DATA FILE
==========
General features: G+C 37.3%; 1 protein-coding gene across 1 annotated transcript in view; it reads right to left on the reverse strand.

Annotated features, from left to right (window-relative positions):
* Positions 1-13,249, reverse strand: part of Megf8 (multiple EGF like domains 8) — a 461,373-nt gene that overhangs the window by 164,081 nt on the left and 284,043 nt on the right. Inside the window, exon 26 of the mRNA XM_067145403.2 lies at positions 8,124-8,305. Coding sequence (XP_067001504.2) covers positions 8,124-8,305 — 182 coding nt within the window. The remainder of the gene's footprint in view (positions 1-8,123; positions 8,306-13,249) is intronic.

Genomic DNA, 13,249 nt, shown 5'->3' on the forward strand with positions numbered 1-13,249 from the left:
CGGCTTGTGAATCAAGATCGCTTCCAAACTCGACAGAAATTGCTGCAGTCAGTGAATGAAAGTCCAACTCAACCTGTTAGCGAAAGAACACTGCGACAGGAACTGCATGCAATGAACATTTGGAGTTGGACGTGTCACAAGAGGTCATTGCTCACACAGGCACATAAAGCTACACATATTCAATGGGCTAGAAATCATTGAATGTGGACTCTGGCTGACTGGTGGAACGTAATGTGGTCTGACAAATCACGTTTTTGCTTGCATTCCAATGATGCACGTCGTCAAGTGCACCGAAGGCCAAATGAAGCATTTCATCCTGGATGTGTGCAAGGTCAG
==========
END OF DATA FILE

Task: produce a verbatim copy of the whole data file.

General features: G+C 37.3%; 1 protein-coding gene across 1 annotated transcript in view; it reads right to left on the reverse strand.

Annotated features, from left to right (window-relative positions):
* Positions 1-13,249, reverse strand: part of Megf8 (multiple EGF like domains 8) — a 461,373-nt gene that overhangs the window by 164,081 nt on the left and 284,043 nt on the right. Inside the window, exon 26 of the mRNA XM_067145403.2 lies at positions 8,124-8,305. Coding sequence (XP_067001504.2) covers positions 8,124-8,305 — 182 coding nt within the window. The remainder of the gene's footprint in view (positions 1-8,123; positions 8,306-13,249) is intronic.

Genomic DNA, 13,249 nt, shown 5'->3' on the forward strand with positions numbered 1-13,249 from the left:
CGGCTTGTGAATCAAGATCGCTTCCAAACTCGACAGAAATTGCTGCAGTCAGTGAATGAAAGTCCAACTCAACCTGTTAGCGAAAGAACACTGCGACAGGAACTGCATGCAATGAACATTTGGAGTTGGACGTGTCACAAGAGGTCATTGCTCACACAGGCACATAAAGCTACACATATTCAATGGGCTAGAAATCATTGAATGTGGACTCTGGCTGACTGGTGGAACGTAATGTGGTCTGACAAATCACGTTTTTGCTTGCATTCCAATGATGCACGTCGTCAAGTGCACCGAAGGCCAAATGAAGCATTTCATCCTGGATGTGTGCAAGGTCAG